Arnaud, formerly in the Egyptian service, was the first to visit the southern Jauf and to report on the rock-cut inscriptions and ruins of Marib, though it was not till 1869 that a competent archaeologist, J.
Halevy, was able to carry out any Jauf and complete exploration there.
Yam, on the borders of Jauf, a vast sandy plain, extending eastwards to El Jail and El Hazm, where Halevy made his most important discoveries of Sabaean inscriptions: here he explored Main, the ancient capital of the Minaeans, Kamna on the banks of the W.
He was unable, however, to proceed farther east than his predecessors, and the problem of the Jauf drainage and its possible connexion with the upper part of the Hadramut valley still remains unsolved.
Commissioned by Mehemet Ali to inform him about the situation in Nejd brought about by the rising power of Abdallah Ibn Rashid, Wallin left Cairo in April 1845, and crossing the pilgrim road at Ma`an, pushed on across the Syrian desert to the Wadi Sirhan and the Jauf oasis, where he halted during the hot summer months.
Following Wallin's route across the desert by Mean and Jauf, Palgrave and his companion, a Syrian Christian, reached Hail in July 1862; here they were hospitably entertained by the amir Talal, nephew of the founder of the Ibn Rashid dynasty, and after some stay passed on with his countenance through Kasim to southern Nejd.
The long stretch of waterless desert between Jauf and J.
In the southern half, on the other hand, except in Nejran and Jauf, no European traveller has penetrated 100 m.
M., accounts for about a third of this area, but some of the most favoured districts in Arabia - Asir and northern Yemen - remain unexplored, and the hydrography of the Dawasir basin offers some interesting problems, while a great field remains for the archaeologist in the seat of the old Sabaean kingdom from Jauf to the Hadramut valley.
Below the average level of the Hamad, crosses it from north-east to south-west between Hauran and Jauf; it has a nearly uniform height above sea-level of 1850 ft., and appears to be the bed of an inland sea rather than a true watercourse.
Sirhan is continuous with the depression known as the Jauf, situated on the northern edge of the Nefud or Nafud, and the halfway station between Damascus and Hail; and it is possible that this depression continues eastward towards the Euphrates along a line a little north of the thirtieth parallel, where wells and pasturages are known to exist.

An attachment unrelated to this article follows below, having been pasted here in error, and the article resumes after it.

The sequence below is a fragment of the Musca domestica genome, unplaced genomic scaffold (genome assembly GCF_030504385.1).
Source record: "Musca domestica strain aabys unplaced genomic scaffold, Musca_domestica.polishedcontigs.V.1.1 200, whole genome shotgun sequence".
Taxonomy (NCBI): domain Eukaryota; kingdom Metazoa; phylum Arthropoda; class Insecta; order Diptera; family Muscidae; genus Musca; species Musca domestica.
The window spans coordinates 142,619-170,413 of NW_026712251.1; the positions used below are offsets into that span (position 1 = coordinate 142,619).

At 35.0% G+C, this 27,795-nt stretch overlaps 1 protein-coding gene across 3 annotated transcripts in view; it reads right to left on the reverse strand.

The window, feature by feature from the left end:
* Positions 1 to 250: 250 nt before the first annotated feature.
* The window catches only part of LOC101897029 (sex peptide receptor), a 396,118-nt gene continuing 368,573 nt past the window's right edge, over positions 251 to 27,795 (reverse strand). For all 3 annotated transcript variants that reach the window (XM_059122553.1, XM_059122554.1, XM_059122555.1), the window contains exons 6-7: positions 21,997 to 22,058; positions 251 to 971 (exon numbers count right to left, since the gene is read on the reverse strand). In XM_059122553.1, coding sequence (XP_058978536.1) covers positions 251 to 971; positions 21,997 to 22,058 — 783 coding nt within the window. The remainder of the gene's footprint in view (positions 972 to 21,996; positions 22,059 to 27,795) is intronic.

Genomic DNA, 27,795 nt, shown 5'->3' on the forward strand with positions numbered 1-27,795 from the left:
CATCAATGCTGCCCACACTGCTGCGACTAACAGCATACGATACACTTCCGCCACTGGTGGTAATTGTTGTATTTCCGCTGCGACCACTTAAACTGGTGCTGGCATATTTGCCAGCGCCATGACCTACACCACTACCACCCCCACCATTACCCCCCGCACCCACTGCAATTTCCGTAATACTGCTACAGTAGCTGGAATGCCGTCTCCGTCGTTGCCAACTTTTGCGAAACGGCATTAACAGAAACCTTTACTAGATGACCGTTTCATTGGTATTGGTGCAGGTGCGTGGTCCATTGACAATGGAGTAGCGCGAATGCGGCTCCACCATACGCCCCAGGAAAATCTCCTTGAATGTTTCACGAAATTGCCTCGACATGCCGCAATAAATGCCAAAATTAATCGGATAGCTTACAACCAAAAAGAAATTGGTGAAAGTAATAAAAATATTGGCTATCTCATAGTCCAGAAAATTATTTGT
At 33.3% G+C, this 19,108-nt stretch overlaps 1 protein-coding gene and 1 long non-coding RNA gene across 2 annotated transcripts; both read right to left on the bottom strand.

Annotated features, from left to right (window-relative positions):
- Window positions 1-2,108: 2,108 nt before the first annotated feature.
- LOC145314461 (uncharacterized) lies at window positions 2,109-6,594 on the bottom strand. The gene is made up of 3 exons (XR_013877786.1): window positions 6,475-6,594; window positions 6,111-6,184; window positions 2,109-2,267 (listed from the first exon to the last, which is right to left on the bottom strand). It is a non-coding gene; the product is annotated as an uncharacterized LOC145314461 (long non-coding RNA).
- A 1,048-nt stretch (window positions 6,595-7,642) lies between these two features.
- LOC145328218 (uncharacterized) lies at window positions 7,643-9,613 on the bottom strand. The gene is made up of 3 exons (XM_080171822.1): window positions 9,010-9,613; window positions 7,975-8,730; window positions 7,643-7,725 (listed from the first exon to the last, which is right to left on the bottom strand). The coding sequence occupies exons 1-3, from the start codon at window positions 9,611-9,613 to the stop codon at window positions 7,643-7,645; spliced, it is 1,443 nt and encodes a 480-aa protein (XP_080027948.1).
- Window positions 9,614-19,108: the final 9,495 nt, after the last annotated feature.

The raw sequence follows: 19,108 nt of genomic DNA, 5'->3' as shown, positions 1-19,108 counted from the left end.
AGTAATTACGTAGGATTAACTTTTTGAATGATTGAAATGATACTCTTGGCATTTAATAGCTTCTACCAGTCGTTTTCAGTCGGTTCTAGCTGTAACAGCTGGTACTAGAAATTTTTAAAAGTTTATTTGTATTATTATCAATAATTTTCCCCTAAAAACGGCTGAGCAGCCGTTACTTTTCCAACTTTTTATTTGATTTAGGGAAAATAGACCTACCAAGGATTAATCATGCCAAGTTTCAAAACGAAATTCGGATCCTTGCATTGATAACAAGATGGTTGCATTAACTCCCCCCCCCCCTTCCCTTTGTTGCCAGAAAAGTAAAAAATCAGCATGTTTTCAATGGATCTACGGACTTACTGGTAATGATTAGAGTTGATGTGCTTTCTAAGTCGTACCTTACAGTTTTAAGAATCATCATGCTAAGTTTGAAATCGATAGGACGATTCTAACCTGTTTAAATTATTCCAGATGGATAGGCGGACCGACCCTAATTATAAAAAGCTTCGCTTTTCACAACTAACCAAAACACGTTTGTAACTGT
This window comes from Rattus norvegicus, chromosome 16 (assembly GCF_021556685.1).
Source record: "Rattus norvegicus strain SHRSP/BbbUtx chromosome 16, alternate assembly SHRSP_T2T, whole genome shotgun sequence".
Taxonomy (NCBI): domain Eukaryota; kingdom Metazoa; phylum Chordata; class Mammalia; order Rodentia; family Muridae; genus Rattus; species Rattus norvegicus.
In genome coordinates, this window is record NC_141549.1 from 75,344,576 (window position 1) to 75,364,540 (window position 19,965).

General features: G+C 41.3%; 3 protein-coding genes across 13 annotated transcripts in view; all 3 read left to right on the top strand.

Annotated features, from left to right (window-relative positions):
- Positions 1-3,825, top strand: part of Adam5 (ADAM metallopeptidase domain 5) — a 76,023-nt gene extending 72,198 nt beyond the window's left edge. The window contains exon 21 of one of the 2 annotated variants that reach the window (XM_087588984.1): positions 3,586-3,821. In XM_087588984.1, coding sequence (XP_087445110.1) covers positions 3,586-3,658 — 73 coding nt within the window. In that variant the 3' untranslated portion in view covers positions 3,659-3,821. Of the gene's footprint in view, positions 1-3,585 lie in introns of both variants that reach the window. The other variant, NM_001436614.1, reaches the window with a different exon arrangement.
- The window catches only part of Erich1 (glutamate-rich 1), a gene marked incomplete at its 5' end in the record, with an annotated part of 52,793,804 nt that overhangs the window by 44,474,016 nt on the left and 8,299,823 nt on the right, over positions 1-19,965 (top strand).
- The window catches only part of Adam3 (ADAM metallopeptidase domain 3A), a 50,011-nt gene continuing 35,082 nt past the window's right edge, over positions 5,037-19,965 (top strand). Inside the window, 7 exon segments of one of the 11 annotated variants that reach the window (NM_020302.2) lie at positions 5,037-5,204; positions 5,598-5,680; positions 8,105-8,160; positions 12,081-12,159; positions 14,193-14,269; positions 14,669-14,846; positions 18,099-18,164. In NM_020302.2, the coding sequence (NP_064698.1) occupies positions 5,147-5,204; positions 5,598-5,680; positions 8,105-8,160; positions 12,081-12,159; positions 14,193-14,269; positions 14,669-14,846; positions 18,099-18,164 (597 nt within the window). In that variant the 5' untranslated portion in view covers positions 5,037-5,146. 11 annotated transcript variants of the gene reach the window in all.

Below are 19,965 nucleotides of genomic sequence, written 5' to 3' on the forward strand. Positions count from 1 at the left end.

Jauf is a small town consisting, at the time of the Blunts' visit in 1879, of not more than 500 houses.
To the east; the former a town of 10,000 inhabitants and somewhat larger than Jauf according to Huber.
A short distance south of Jauf the character of the desert changes abruptly from a level black expanse of gravel to the red sands of the The Nafud.
Above sea-level; the highest point on the Jauf-Hail route is at Falk Alam, the rocky peaks of which rise 200 or 300 ft.
Hadur, run north-eastward to the Jauf depression.
Eastward the plateau becomes still more sterile, and its elevation probably falls more rapidly till it reaches the level of the Jauf and Nejran valleys on the borders of the desert.
Dawasir, while the Jauf is either an isolated depression, or perhaps forms part of the Hadramut basin.
Upon the sandstone rest a few scattered outliers of limestone, probably of Cretaceous age, the largest of which occur near Jauf and east of Bureda.
The autumn rains fell that year abundantly in the Nafud towards Jauf, but very little in the basin of the W.
The principal trade routes are those leading from Damascus to Jauf and across the Nafud to Hail.
The Minaean kingdom extended over the south Arabian Jauf, its chief cities being Karnau, Ma`in and Yathil.
Khaibar, Tema and Jauf became tributary to Hail.
Then Joseph Halevy made his remarkable journey through the Jauf, visiting districts and ruins which no European foot had trod since the expedition of Gallus, and returned with almost Boo inscriptions.
Of the two dialects commonly called Sabaean and Minaean the latter might be better called Hadramitic, inasmuch as it is the dialect of the inscriptions found in Hadramut, and the Minaeans seem undoubtedly to have entered the Jauf from Ijadramut.
The third Minaean fortress, probably identical with the Kapva of the Greeks, lies in the middle of the northern Jauf, and north of the other two.
Thus we are led to conclude that the Minaeans were a Hadramite settlement in the Jauf, whose object was to secure the northern trade road for their products.
Historians generally put Dumat-al-Jandal, the biblical Duma, now called Jauf, but this rests on feeble authority.